Stuff Click here to visit an interesting web site called The Story of Stuff.

Click play, then sit back and watch a 20-minute engaging, fast-paced, fact-filled  look at the underside of our world's production and consumption patterns. The Story of Stuff with Annie Leonard exposes the connections between a huge number of environmental and social issues, and calls us together to create a more sustainable and just world.

Watching this is definitely worth your time. It will teach you something, it will make you laugh, and it just may change the way you look at all the stuff in your life forever.

12 thoughts on “The Story of Stuff

  1. Humankind hoodwinked by the god of consumerism in the name of progress. Maybe, just maybe, the Amish’s value of “simplicity and self-denial over comfort, convenience and leisure” is worth emulating 🙂

  2. We are just starting a group at CityLife called “Everyday choices, everday justice” – it will exist to keep people informed on how everday consumer choices affect our global village. So many people would like to make a difference, but don’t know where to start. Every step, every choice makes a difference.

  3. Anyone know a Church in Melbourne that’s not going down the green (red) path? and will still permit gas guzzling 4WD’s to park in the carpark?
    Sorry guy’s, couldn’t resist that dig,
    on a more serious note, if this is the new ‘direction/ emphasis’ could we consider other views also??? open minded people please check out this link, thought provoking and ‘scary’

  4. ps – don’t get me wrong, I do believe in the pinciple’s of stweardship, fair trade, I do fear however that there is a paradigm shift taking (has taken place)in much of the church where we have embraced idealogies and movements that do not share our worldview and in some instances hurt those we are trying to help. eg. restricions the UN has place on 3rd world countries developing ‘carbon’ based power stations ( ie coal) mean that people in some third world countries have no access to cheap energy and subsequently live without power. GM crops , resistant to disease and with much higher production yields cannot be planted in the third world, again because of UN restrictions, many people starve. The jury is still out on many of these issues, and much of the debate has been clouded by political interest.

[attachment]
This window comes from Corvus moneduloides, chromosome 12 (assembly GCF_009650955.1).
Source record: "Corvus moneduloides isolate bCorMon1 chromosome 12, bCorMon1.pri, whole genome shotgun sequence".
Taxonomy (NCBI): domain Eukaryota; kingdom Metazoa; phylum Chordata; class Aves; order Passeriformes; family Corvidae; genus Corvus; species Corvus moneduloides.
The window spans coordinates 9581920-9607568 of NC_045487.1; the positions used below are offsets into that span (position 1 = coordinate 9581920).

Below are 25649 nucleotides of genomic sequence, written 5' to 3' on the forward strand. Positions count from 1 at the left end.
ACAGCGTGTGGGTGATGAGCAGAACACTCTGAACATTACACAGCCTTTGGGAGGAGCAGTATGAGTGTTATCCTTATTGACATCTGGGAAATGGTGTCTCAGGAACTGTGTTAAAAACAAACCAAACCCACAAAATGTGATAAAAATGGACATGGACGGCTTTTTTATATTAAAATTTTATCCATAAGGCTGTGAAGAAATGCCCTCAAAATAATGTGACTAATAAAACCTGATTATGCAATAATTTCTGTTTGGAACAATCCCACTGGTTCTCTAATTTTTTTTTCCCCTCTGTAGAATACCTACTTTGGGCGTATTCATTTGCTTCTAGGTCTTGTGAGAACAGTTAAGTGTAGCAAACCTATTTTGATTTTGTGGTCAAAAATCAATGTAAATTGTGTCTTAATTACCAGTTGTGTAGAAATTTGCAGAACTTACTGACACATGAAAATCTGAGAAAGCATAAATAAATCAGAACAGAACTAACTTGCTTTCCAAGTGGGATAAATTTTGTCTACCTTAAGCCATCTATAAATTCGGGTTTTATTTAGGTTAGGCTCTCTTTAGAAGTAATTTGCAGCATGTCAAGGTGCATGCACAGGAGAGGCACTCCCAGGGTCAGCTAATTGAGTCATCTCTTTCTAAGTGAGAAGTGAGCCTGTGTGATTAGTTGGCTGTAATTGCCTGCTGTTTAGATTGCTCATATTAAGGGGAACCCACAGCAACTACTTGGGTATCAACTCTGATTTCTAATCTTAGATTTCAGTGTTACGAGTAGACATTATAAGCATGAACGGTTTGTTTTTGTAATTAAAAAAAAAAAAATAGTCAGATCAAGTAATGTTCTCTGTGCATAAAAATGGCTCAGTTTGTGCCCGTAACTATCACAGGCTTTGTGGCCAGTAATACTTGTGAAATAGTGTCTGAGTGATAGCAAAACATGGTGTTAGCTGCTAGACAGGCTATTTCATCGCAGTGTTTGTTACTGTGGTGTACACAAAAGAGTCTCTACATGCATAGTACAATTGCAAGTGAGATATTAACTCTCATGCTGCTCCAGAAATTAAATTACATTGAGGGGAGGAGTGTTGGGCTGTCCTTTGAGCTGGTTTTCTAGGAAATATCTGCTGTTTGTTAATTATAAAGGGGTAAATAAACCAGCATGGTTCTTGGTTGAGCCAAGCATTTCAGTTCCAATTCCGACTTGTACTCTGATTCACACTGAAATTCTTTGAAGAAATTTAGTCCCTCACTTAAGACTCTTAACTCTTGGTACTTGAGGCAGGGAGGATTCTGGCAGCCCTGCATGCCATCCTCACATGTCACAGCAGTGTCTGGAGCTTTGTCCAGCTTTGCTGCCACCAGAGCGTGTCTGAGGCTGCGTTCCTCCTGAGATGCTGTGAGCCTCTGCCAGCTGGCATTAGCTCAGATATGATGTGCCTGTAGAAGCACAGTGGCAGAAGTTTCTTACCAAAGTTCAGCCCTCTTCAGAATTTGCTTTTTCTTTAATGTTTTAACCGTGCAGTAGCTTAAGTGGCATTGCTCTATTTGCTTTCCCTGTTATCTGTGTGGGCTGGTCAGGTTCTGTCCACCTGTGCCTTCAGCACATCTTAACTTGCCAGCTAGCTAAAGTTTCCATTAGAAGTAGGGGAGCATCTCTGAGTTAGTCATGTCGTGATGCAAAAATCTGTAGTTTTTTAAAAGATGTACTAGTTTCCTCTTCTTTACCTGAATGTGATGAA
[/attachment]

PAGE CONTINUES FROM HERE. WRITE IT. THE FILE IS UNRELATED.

Yes, we waste alot , and have much to improve upon, but these issues are complex, please be open to both sides of the argument ( I know I hold a minority view, I just ask for rational, considered thought). This is indeed a battle for the hearts and minds of men.
    your lonely right wing nutter,
    Mark G

  5. Hi Scott,
    I agree it exciting to see Christ followers seek and make informed decisions about stewardship. Too long people have listened to angry, fearful, conspiracy theories instead of engaging in a solution. I think things are changing – and I especially notice it in a younger generation who are refusing to be spoonfed cliches from either of the political sides. It’s fantastic!

  6. I understand the frustration of the younger generations with the ‘establishment’ and all that seems obviously wrong with the world, but some of the most insightful and wise people I know are in their late eighties…
    There is also nothing new under the sun, alot of the ‘new’ ideas are actually old whether they have religous or political roots… some good some bad some successful in past implementations, others disastrous… become a student of History…
    some one once said to me and I will never forget this it is profound.. dishonour not the aged for one day you too shall be numbered amongst them…

  7. I love the quote (I think it was from Einstein), who said something like we can’t solve today’s problems with yesterdays thinking (which created the problems). So thankyou to our forefathers for profiting at our expense and leaving us with the TAB, and no easy solution to fix it all. Perhaps the external cost mentioned in the video is more what the next generation have to pay to fix the problems created by our ‘wise forefathers’.
    Here is an interesting question. If we were to slow down our consumption- then what? Me thinks this is fundamentally a very difficult question!

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